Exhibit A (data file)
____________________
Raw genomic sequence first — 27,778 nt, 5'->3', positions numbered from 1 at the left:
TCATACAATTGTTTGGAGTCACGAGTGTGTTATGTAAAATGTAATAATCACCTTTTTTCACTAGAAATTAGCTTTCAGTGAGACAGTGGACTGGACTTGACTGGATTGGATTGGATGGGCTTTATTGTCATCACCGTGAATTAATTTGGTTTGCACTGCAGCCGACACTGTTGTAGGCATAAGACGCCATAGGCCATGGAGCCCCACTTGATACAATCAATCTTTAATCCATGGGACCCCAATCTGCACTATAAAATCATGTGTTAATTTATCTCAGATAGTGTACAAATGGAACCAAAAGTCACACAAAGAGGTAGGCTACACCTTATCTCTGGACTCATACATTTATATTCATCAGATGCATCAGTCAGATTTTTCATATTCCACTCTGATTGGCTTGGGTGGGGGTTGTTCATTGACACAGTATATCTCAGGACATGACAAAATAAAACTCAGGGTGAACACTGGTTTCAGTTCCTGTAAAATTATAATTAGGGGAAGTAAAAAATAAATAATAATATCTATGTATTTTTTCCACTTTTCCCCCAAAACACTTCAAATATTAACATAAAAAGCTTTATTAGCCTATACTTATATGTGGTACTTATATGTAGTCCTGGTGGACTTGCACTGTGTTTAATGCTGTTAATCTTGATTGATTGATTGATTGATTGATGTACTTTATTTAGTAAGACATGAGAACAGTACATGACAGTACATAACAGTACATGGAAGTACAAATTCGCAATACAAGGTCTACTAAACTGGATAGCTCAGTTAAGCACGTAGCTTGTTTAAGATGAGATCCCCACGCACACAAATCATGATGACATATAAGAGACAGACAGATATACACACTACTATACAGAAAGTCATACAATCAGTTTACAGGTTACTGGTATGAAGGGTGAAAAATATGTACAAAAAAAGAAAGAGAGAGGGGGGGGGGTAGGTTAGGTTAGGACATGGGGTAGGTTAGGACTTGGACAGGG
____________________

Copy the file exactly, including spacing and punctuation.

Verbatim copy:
Raw genomic sequence first — 27,778 nt, 5'->3', positions numbered from 1 at the left:
TCATACAATTGTTTGGAGTCACGAGTGTGTTATGTAAAATGTAATAATCACCTTTTTTCACTAGAAATTAGCTTTCAGTGAGACAGTGGACTGGACTTGACTGGATTGGATTGGATGGGCTTTATTGTCATCACCGTGAATTAATTTGGTTTGCACTGCAGCCGACACTGTTGTAGGCATAAGACGCCATAGGCCATGGAGCCCCACTTGATACAATCAATCTTTAATCCATGGGACCCCAATCTGCACTATAAAATCATGTGTTAATTTATCTCAGATAGTGTACAAATGGAACCAAAAGTCACACAAAGAGGTAGGCTACACCTTATCTCTGGACTCATACATTTATATTCATCAGATGCATCAGTCAGATTTTTCATATTCCACTCTGATTGGCTTGGGTGGGGGTTGTTCATTGACACAGTATATCTCAGGACATGACAAAATAAAACTCAGGGTGAACACTGGTTTCAGTTCCTGTAAAATTATAATTAGGGGAAGTAAAAAATAAATAATAATATCTATGTATTTTTTCCACTTTTCCCCCAAAACACTTCAAATATTAACATAAAAAGCTTTATTAGCCTATACTTATATGTGGTACTTATATGTAGTCCTGGTGGACTTGCACTGTGTTTAATGCTGTTAATCTTGATTGATTGATTGATTGATTGATGTACTTTATTTAGTAAGACATGAGAACAGTACATGACAGTACATAACAGTACATGGAAGTACAAATTCGCAATACAAGGTCTACTAAACTGGATAGCTCAGTTAAGCACGTAGCTTGTTTAAGATGAGATCCCCACGCACACAAATCATGATGACATATAAGAGACAGACAGATATACACACTACTATACAGAAAGTCATACAATCAGTTTACAGGTTACTGGTATGAAGGGTGAAAAATATGTACAAAAAAAGAAAGAGAGAGGGGGGGGGGTAGGTTAGGTTAGGACATGGGGTAGGTTAGGACTTGGACAGGG